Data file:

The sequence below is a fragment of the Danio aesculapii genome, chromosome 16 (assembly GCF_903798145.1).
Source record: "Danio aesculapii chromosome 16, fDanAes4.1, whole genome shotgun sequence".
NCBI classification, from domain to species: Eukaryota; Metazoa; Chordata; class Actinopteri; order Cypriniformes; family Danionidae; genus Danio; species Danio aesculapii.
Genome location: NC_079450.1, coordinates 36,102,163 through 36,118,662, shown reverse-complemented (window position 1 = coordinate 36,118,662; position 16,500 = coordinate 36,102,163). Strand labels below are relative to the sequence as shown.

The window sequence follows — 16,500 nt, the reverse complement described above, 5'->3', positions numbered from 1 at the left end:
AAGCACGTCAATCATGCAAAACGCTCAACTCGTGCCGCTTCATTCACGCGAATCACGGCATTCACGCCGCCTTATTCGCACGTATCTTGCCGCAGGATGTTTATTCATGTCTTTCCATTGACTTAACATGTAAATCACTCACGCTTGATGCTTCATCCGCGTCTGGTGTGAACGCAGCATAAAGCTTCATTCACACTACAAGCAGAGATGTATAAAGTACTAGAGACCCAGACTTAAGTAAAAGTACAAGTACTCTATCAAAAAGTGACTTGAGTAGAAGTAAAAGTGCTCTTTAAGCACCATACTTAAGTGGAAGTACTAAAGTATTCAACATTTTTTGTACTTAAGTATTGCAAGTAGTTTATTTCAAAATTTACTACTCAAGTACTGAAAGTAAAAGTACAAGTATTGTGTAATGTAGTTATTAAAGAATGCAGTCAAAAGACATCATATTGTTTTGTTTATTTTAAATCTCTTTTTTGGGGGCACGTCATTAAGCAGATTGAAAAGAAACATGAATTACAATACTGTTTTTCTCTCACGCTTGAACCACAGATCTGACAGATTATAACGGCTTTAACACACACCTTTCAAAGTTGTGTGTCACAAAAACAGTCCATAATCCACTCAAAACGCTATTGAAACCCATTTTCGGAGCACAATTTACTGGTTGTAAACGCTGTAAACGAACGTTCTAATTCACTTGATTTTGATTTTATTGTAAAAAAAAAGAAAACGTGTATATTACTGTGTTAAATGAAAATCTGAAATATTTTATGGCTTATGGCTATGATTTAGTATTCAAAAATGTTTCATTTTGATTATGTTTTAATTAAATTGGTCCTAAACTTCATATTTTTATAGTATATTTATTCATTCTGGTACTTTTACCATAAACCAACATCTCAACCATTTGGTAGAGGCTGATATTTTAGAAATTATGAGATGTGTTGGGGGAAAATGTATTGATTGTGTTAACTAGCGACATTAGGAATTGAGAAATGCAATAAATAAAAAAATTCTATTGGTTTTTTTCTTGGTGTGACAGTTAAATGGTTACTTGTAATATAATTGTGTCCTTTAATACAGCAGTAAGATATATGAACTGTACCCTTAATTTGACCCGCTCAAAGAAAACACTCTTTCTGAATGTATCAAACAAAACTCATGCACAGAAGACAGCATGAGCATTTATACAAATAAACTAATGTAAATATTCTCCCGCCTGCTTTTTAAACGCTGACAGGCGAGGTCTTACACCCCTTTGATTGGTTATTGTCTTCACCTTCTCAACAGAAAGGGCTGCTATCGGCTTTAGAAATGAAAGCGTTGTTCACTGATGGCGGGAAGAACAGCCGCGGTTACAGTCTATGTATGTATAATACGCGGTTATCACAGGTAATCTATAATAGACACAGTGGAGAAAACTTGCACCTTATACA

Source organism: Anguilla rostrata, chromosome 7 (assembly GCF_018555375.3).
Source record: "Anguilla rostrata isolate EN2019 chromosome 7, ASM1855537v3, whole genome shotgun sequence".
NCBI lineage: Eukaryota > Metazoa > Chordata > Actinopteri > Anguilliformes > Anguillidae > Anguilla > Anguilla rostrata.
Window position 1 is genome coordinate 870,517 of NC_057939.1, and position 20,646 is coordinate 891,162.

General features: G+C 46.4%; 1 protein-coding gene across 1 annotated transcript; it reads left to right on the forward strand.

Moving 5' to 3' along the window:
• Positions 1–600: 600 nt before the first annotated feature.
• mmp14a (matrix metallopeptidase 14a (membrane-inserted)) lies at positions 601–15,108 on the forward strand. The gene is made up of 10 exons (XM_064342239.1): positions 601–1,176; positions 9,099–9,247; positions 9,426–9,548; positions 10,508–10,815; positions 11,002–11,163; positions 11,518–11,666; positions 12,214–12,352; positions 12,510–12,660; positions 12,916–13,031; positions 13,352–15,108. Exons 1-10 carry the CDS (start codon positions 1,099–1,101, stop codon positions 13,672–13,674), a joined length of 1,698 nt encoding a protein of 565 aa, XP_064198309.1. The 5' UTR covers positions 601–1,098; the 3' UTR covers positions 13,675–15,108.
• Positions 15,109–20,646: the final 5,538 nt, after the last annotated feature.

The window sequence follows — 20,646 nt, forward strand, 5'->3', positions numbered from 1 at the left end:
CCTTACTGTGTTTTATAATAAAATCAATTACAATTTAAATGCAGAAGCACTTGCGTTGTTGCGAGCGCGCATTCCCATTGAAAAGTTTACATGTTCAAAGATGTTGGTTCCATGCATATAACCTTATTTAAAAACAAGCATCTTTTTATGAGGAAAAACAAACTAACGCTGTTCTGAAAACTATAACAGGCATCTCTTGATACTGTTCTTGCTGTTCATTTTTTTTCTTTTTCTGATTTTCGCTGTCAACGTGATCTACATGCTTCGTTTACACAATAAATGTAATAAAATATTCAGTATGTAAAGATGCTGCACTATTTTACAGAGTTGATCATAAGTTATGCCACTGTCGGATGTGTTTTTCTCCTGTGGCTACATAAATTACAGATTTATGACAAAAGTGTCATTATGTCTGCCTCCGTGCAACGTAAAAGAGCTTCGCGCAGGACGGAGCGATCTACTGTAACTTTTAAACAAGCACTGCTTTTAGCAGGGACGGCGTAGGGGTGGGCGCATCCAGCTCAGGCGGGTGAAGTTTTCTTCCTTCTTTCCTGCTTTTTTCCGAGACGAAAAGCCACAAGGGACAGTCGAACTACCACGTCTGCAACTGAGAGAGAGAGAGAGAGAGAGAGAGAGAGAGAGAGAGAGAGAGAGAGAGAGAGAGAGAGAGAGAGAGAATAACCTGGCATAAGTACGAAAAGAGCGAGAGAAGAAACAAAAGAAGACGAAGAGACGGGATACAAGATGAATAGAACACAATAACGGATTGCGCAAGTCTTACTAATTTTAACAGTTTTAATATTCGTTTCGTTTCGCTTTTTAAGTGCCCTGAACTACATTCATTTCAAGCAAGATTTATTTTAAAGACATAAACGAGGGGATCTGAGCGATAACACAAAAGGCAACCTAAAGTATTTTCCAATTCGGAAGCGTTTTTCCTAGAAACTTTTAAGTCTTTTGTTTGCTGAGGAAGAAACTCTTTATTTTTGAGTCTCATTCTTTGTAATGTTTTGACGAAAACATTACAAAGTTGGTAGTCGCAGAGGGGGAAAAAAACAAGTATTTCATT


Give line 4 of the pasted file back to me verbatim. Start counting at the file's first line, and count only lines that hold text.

Genome location: NC_079450.1, coordinates 36,102,163 through 36,118,662, shown reverse-complemented (window position 1 = coordinate 36,118,662; position 16,500 = coordinate 36,102,163). Strand labels below are relative to the sequence as shown.